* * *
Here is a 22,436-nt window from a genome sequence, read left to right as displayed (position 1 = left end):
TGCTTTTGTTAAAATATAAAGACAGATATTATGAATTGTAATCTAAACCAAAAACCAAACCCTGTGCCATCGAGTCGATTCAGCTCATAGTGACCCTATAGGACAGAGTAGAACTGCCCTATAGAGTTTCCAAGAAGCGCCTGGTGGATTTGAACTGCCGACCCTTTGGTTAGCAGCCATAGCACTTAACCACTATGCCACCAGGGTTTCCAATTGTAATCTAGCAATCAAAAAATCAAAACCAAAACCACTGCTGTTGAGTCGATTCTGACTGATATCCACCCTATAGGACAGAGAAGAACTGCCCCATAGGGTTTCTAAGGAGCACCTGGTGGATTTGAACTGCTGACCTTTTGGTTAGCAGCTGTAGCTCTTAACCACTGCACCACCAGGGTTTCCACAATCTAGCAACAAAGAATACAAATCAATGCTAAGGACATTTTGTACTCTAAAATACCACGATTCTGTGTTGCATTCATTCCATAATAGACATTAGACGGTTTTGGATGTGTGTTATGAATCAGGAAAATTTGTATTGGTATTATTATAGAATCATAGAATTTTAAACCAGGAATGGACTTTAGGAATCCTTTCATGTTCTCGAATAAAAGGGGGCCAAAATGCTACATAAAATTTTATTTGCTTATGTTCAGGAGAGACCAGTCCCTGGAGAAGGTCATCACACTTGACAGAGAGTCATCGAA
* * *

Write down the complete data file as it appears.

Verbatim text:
Here is a 22,436-nt window from a genome sequence, read left to right as displayed (position 1 = left end):
TGCTTTTGTTAAAATATAAAGACAGATATTATGAATTGTAATCTAAACCAAAAACCAAACCCTGTGCCATCGAGTCGATTCAGCTCATAGTGACCCTATAGGACAGAGTAGAACTGCCCTATAGAGTTTCCAAGAAGCGCCTGGTGGATTTGAACTGCCGACCCTTTGGTTAGCAGCCATAGCACTTAACCACTATGCCACCAGGGTTTCCAATTGTAATCTAGCAATCAAAAAATCAAAACCAAAACCACTGCTGTTGAGTCGATTCTGACTGATATCCACCCTATAGGACAGAGAAGAACTGCCCCATAGGGTTTCTAAGGAGCACCTGGTGGATTTGAACTGCTGACCTTTTGGTTAGCAGCTGTAGCTCTTAACCACTGCACCACCAGGGTTTCCACAATCTAGCAACAAAGAATACAAATCAATGCTAAGGACATTTTGTACTCTAAAATACCACGATTCTGTGTTGCATTCATTCCATAATAGACATTAGACGGTTTTGGATGTGTGTTATGAATCAGGAAAATTTGTATTGGTATTATTATAGAATCATAGAATTTTAAACCAGGAATGGACTTTAGGAATCCTTTCATGTTCTCGAATAAAAGGGGGCCAAAATGCTACATAAAATTTTATTTGCTTATGTTCAGGAGAGACCAGTCCCTGGAGAAGGTCATCACACTTGACAGAGAGTCATCGAA